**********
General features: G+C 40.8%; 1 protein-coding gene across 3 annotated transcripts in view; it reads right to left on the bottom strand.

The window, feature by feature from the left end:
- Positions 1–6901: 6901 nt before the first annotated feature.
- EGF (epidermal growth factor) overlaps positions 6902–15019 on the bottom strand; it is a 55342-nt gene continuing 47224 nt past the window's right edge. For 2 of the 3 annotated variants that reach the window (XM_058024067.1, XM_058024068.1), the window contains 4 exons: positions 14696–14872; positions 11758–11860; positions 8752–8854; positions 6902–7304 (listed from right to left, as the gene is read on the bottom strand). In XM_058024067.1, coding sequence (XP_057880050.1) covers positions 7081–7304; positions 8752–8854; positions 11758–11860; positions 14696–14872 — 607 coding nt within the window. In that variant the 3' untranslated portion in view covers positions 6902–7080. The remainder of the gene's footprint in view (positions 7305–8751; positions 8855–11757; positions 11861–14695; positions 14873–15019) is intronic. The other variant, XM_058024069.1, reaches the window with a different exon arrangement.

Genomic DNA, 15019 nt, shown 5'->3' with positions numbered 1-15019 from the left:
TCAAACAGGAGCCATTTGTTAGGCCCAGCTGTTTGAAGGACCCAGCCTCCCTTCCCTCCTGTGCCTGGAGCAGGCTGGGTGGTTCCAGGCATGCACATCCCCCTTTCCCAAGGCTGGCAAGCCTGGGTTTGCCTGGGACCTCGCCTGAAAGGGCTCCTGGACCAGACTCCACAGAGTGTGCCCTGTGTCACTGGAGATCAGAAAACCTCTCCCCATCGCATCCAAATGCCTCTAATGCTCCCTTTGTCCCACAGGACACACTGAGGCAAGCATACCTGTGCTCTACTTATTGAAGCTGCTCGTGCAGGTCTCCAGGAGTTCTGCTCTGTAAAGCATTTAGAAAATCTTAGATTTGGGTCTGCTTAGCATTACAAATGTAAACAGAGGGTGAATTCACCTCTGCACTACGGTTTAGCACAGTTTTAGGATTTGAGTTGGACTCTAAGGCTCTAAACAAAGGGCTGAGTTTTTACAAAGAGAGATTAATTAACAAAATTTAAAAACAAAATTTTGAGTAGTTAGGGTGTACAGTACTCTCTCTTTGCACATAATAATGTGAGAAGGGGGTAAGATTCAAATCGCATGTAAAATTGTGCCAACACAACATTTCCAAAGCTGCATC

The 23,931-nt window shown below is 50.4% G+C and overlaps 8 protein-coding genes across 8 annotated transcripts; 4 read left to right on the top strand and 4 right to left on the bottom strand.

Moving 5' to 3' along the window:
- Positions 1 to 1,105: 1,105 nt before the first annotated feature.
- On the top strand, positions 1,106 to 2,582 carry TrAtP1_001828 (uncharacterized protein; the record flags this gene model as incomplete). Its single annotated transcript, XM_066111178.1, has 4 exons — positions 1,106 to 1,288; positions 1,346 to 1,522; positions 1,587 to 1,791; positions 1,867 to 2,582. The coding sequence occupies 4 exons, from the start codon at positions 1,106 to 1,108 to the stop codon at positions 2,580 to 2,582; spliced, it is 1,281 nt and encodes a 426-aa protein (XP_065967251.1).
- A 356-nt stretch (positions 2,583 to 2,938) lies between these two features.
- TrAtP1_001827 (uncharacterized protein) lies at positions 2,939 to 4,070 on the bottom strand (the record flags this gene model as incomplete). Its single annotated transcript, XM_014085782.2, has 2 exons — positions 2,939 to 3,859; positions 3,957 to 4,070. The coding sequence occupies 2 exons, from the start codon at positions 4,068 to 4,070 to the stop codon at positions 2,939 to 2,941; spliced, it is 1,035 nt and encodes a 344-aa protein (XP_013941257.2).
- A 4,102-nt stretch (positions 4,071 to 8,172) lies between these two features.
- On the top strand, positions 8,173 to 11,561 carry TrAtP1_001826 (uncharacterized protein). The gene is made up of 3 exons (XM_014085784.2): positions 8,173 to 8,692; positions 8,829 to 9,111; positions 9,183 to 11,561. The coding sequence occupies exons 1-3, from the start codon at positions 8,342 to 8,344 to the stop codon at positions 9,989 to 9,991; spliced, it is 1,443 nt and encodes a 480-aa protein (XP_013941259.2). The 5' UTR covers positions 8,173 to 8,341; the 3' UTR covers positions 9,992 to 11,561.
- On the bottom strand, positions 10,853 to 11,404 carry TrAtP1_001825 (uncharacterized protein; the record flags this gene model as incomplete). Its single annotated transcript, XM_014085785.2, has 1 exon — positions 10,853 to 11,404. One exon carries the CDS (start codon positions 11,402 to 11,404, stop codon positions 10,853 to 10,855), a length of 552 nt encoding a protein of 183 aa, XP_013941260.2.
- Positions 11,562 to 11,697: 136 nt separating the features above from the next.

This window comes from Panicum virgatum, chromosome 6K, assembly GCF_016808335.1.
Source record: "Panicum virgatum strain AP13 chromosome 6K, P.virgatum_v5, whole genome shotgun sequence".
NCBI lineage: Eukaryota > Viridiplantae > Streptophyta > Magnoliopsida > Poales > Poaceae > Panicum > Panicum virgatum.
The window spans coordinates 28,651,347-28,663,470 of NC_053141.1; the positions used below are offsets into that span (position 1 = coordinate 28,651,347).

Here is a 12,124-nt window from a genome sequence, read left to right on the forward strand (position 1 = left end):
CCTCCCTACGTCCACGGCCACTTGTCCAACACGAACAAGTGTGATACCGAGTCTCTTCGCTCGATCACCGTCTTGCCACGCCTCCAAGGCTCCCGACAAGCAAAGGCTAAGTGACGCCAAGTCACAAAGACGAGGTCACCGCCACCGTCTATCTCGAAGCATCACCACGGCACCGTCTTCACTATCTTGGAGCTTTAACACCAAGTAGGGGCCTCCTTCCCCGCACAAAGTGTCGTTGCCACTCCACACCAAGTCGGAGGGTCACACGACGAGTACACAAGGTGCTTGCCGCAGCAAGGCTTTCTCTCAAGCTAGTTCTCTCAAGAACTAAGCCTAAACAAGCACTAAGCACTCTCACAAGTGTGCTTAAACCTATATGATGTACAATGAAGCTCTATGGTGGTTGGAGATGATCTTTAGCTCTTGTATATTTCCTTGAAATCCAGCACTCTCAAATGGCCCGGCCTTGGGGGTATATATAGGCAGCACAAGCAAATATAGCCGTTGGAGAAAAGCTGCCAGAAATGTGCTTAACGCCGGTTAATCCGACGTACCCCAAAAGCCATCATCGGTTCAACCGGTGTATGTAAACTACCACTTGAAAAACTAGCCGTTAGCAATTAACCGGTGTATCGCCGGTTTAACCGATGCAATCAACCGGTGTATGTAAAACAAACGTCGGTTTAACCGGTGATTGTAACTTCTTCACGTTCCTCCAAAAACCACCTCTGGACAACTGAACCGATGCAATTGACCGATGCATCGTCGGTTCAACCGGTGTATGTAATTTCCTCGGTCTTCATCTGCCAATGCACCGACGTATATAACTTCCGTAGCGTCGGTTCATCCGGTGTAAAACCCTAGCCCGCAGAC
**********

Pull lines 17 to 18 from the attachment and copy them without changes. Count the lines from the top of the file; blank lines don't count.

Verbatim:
This window comes from Panicum virgatum, chromosome 6K, assembly GCF_016808335.1.
Source record: "Panicum virgatum strain AP13 chromosome 6K, P.virgatum_v5, whole genome shotgun sequence".